We don't worry too much about these rock slides as long as they are not eroding the dirt under some big tree. The city comes down here frequently enough, checking for dangerous slides and trees that are hanging over the road, so we don't call them unless it's a tree or slide that we can't drive around. I don't know what I heard last night but I really thought it was a tree falling. I even felt the vibration. I haven't been up above the house in a few days so the upper road may be a mess. I'm sure I heard a tree fall... somewhere.
The road was in good shape. The drive down to the river... beautiful. It wasn't raining then, so I was able to take some pictures without raindrops on the camera lens... or maneuvering an umbrella and the camera at the same time... or taking shots hanging out of an open window.  
The creek on our property was filled with water. We have hear it from the house for three days now, as it barreled down to the Mokelumne River.
This is my favorite creek in winter. It comes right down through our property and under the road.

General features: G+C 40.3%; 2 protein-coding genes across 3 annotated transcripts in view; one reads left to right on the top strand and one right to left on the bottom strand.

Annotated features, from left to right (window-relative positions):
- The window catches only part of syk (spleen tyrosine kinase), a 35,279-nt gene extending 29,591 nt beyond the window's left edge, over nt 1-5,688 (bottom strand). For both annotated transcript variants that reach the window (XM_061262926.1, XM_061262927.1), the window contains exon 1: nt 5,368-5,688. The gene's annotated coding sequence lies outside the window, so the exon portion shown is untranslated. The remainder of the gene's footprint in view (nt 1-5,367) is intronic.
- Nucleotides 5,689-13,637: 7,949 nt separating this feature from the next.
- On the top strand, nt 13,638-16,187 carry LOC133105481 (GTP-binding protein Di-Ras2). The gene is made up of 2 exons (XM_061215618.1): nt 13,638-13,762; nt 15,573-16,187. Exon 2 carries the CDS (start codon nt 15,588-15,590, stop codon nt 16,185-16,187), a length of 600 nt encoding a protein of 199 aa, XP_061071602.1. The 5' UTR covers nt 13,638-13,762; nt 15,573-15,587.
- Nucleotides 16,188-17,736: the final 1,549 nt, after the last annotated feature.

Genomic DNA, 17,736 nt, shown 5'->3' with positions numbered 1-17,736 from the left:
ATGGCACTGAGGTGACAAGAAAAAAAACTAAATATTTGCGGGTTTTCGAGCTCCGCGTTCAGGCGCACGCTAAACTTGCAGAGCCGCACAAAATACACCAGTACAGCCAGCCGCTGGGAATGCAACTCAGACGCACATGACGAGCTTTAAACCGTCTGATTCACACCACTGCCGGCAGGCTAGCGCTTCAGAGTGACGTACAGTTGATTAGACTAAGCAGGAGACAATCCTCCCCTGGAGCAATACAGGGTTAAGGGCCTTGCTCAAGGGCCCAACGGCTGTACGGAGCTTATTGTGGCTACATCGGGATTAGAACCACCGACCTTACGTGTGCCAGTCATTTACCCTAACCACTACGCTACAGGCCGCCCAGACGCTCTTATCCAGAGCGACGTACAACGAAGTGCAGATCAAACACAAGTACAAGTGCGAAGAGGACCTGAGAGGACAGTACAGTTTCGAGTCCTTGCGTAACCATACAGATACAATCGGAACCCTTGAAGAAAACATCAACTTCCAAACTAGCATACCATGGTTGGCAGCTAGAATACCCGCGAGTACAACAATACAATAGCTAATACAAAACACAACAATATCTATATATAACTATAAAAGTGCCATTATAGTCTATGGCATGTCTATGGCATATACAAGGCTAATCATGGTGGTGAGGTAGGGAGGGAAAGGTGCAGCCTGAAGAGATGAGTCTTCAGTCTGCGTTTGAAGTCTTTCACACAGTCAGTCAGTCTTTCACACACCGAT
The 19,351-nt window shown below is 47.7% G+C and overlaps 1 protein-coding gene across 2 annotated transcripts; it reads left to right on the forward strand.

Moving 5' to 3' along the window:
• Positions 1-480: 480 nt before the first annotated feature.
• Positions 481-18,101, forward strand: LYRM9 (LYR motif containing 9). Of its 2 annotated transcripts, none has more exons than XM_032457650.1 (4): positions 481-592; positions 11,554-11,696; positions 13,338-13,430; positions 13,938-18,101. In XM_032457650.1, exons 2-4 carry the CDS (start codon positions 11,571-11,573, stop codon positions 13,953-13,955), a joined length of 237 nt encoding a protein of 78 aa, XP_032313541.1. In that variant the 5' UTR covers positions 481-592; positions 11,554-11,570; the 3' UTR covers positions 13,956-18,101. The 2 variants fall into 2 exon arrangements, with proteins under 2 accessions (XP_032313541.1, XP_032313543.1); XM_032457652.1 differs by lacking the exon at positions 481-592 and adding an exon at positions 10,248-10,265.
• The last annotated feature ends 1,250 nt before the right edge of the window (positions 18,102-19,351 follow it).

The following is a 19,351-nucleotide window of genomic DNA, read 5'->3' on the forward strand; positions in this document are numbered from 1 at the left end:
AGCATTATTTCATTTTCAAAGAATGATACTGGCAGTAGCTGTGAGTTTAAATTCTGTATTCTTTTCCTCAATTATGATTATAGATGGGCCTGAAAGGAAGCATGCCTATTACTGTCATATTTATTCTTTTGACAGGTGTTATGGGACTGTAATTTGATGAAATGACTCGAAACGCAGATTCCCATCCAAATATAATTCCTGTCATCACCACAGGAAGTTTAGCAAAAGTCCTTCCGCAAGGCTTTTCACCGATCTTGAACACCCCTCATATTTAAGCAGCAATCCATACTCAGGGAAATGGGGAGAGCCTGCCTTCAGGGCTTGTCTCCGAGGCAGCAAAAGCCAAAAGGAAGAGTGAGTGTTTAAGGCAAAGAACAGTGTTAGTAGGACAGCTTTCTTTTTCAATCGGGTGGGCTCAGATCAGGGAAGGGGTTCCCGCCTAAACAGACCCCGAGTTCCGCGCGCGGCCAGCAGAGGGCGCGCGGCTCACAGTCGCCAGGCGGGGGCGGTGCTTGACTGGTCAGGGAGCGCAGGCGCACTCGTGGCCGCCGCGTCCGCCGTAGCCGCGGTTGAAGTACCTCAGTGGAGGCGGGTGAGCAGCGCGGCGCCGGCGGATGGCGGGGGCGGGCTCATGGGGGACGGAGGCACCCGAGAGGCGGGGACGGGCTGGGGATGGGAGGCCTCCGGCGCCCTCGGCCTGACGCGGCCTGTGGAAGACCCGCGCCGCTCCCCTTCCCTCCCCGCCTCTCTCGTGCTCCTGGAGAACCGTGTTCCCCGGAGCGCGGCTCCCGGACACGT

When we first moved here we use to hike up the side of this creek and follow it to an old mine and the upper part of the creek to the west. It was a beautiful hike but the area was always covered with too much poison oak.
A fellow photographer cut and cleared some of the poison oak (and other branches) away recently. Now there is a better view of the creek and falls. Thanks Larry.
This morning  we stopped and I took more pictures. I have hundreds... but I always think that I need to take "Just one more".
We drove back up to the house and The Prospector dropped me off half way up to our house, so I could get some exercise. It was windy and cold but I took a few pictures.
One was of a wildflower that had survived the night...
... and a view of the mountains to the east with budding poison oak branches in front of them.
And a small Manzanita bush that was blooming.
 It was tricked into thinking this weather was going to stay Springlike until Summer. The wild forest does its thing, according to the seasons, and doesn't seem to care about a day or two when Winter comes back.
 Now, it is shivering in the cold wind. But, it's so pretty with its little white flowers all over it.

 This morning it was almost freezing. There was snow on Butte Mt. but all was gone by mid day. It seems much colder today and if it continues to rain we could get a dusting of snow tomorrow morning.